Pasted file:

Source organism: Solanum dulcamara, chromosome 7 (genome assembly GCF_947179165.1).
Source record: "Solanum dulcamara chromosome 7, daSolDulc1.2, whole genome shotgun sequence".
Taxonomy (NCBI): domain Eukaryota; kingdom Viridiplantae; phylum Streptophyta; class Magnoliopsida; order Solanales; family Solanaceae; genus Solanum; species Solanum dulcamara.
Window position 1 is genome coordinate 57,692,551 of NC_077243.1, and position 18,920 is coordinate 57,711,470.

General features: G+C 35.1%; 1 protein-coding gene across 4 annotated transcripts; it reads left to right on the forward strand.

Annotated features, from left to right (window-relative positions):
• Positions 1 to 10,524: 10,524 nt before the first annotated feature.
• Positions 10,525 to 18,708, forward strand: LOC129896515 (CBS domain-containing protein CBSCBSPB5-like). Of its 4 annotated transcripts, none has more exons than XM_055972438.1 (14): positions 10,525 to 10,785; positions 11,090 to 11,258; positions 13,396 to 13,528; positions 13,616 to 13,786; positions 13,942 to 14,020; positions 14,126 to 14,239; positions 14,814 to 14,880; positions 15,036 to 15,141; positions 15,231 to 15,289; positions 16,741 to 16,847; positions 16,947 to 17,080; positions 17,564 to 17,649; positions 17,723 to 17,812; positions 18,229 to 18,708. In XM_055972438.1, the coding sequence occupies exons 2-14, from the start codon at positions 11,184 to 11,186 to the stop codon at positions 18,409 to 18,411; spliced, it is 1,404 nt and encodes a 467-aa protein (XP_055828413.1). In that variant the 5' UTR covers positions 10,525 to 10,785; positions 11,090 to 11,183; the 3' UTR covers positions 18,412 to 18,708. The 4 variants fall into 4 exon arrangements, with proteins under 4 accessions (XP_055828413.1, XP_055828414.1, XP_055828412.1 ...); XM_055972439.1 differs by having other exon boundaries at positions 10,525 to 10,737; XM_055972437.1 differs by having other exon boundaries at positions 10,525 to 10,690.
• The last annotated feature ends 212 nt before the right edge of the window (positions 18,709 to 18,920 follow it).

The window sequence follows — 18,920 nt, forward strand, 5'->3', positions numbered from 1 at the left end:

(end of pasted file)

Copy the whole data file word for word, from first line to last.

Source organism: Solanum dulcamara, chromosome 7 (genome assembly GCF_947179165.1).
Source record: "Solanum dulcamara chromosome 7, daSolDulc1.2, whole genome shotgun sequence".
Taxonomy (NCBI): domain Eukaryota; kingdom Viridiplantae; phylum Streptophyta; class Magnoliopsida; order Solanales; family Solanaceae; genus Solanum; species Solanum dulcamara.
Window position 1 is genome coordinate 57,692,551 of NC_077243.1, and position 18,920 is coordinate 57,711,470.

General features: G+C 35.1%; 1 protein-coding gene across 4 annotated transcripts; it reads left to right on the forward strand.

Annotated features, from left to right (window-relative positions):
• Positions 1 to 10,524: 10,524 nt before the first annotated feature.
• Positions 10,525 to 18,708, forward strand: LOC129896515 (CBS domain-containing protein CBSCBSPB5-like). Of its 4 annotated transcripts, none has more exons than XM_055972438.1 (14): positions 10,525 to 10,785; positions 11,090 to 11,258; positions 13,396 to 13,528; positions 13,616 to 13,786; positions 13,942 to 14,020; positions 14,126 to 14,239; positions 14,814 to 14,880; positions 15,036 to 15,141; positions 15,231 to 15,289; positions 16,741 to 16,847; positions 16,947 to 17,080; positions 17,564 to 17,649; positions 17,723 to 17,812; positions 18,229 to 18,708. In XM_055972438.1, the coding sequence occupies exons 2-14, from the start codon at positions 11,184 to 11,186 to the stop codon at positions 18,409 to 18,411; spliced, it is 1,404 nt and encodes a 467-aa protein (XP_055828413.1). In that variant the 5' UTR covers positions 10,525 to 10,785; positions 11,090 to 11,183; the 3' UTR covers positions 18,412 to 18,708. The 4 variants fall into 4 exon arrangements, with proteins under 4 accessions (XP_055828413.1, XP_055828414.1, XP_055828412.1 ...); XM_055972439.1 differs by having other exon boundaries at positions 10,525 to 10,737; XM_055972437.1 differs by having other exon boundaries at positions 10,525 to 10,690.
• The last annotated feature ends 212 nt before the right edge of the window (positions 18,709 to 18,920 follow it).

The window sequence follows — 18,920 nt, forward strand, 5'->3', positions numbered from 1 at the left end: